Tuesday, September 13, 2011

How Times Change; Sobering

I just read Encounters with an Angry God, by Carobeth Laird. It details her time with John Harrington, an interesting character who did a huge amount of work cataloguing the then-dying (and now dead) languages of Southern California. Sobering to think that, in some cases, native languages vanished in the space of a century and he was the only person to write them down before they were gone. Laird's account of the man is interesting but is to be viewed with some suspicion, since after all they were divorced. (If this were fiction we would assume "unreliable narrator".)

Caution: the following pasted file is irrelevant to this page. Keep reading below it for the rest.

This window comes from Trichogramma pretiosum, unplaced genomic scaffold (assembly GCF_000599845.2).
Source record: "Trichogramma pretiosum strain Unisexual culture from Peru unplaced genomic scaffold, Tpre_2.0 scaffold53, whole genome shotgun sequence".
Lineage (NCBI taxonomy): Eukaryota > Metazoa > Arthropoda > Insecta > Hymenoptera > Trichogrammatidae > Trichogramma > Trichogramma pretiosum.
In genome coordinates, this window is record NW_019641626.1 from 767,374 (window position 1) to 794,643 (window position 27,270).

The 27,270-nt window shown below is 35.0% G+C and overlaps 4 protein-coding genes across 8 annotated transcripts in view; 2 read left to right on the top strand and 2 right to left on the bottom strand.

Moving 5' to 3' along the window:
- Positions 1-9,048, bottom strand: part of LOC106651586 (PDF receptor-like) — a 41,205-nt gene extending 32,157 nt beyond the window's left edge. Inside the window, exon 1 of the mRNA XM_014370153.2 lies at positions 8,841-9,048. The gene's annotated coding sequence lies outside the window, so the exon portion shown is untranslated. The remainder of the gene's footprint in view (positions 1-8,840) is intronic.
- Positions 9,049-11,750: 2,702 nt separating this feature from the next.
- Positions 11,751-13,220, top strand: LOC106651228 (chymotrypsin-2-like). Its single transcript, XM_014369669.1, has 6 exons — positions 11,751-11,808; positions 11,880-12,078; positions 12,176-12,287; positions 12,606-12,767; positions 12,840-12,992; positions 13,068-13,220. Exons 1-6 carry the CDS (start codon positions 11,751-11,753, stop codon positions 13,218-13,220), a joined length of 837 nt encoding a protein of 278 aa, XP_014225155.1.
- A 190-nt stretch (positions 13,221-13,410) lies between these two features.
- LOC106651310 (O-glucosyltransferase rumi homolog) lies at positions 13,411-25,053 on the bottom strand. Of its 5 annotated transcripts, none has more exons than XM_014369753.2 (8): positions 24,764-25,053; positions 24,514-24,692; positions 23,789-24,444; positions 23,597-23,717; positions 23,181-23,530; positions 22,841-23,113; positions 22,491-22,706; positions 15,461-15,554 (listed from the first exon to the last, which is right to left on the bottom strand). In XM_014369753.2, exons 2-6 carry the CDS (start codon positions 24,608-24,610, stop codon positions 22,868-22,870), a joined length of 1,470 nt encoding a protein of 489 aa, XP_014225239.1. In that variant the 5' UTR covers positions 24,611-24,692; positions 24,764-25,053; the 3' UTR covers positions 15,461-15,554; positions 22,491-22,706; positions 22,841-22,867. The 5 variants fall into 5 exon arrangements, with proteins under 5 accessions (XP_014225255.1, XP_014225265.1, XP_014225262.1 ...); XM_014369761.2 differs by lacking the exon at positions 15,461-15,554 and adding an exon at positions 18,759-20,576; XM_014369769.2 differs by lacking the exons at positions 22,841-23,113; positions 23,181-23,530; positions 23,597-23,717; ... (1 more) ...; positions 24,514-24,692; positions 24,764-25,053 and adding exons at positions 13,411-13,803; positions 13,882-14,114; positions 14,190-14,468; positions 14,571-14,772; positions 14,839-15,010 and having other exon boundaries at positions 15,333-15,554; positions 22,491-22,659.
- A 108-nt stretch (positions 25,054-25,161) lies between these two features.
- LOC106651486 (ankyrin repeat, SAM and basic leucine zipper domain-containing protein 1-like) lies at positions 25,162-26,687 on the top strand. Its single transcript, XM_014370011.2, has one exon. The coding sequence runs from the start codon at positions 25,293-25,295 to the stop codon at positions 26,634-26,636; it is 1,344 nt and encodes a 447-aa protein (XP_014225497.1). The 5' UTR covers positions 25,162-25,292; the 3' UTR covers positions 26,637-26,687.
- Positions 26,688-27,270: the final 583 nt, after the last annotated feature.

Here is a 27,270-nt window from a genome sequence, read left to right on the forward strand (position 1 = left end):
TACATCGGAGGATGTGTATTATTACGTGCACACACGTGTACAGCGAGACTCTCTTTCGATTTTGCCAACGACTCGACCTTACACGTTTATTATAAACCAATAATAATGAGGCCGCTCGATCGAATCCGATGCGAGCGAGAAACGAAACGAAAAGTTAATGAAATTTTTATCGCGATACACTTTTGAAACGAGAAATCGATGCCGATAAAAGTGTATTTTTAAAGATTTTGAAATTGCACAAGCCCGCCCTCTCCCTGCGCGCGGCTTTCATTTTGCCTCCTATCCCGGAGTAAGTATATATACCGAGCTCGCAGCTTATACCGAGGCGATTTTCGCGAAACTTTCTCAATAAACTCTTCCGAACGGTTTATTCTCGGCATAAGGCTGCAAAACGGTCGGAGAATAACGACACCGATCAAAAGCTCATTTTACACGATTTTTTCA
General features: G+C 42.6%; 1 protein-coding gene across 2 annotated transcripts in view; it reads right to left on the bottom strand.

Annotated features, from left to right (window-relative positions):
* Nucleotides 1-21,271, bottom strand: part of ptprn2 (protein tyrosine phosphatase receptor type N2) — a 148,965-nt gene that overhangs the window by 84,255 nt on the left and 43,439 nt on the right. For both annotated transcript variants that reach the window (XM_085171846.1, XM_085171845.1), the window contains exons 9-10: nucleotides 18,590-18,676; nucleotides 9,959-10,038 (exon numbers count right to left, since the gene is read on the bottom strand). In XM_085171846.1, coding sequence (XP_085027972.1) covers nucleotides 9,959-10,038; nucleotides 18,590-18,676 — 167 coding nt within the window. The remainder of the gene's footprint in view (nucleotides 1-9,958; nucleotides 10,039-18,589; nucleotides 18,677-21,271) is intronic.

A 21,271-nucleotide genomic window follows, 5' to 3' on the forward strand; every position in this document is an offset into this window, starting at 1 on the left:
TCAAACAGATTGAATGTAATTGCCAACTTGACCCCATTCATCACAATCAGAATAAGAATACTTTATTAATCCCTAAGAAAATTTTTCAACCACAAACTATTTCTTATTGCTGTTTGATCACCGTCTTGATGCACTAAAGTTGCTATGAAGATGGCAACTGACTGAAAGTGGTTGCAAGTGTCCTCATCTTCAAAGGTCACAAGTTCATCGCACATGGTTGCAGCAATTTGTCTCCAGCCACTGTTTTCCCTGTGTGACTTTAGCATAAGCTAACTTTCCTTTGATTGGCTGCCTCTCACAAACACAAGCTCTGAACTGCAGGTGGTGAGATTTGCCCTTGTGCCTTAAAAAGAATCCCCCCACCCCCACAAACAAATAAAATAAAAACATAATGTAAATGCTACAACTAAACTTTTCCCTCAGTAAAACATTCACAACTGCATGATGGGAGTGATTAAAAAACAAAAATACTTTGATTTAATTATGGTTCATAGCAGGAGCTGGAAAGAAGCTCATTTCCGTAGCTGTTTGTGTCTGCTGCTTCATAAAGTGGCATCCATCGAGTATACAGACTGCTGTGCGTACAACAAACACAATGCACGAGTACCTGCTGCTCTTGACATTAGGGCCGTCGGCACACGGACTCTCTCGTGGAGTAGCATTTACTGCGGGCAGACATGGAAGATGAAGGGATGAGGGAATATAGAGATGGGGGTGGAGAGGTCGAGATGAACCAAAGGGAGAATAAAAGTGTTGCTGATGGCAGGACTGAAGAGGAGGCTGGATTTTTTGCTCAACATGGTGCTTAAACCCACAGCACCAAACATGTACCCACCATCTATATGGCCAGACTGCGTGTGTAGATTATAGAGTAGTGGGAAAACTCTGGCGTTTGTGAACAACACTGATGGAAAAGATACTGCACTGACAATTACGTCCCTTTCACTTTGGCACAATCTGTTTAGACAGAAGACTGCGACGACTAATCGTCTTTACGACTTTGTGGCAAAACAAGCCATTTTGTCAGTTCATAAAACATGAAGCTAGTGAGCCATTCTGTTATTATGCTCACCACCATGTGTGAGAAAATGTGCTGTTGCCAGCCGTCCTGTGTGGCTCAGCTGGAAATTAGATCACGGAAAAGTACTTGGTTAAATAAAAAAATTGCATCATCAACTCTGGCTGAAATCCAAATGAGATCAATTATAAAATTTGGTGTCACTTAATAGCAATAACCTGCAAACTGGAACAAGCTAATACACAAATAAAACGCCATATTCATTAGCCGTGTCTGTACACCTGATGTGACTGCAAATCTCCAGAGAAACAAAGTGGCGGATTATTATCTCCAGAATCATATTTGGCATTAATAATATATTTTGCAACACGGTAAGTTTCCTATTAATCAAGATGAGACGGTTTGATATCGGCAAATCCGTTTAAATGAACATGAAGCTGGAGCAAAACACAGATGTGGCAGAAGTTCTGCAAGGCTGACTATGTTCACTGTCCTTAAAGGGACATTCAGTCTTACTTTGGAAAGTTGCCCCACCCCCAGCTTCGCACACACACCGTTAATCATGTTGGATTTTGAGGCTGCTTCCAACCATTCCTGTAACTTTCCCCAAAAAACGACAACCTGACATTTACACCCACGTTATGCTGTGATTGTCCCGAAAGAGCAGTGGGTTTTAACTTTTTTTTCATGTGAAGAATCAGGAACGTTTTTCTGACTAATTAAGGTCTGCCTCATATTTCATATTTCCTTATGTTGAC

A pre-Kerouac California road trip. And Harrington was documenting more than his partying.

The book's best value is probably as an artifact preserving what life was like in California a century ago, and this is why I'm mentioning it in my outdoors blog. In 1915 the travails of crossing Tejon Pass were still considerable, and even by car, a trip from San Diego to what is now the Grape Vine was not undertaken lightly. To this day our knowledge of the language of the people that lived there is so scant that we're not even sure what language family it was in. We think it was Uto-Aztecan, i.e. related to Aztec, Paiute, Luiseño and Shoshone.

Can you imagine if two centuries from now, somebody finds your drivers license in some rubble and dusts it off and says, "What language is this?" And all anyone can say is "I don't know. It looks like it's related to Finnish. Or maybe German." How times change.

No comments: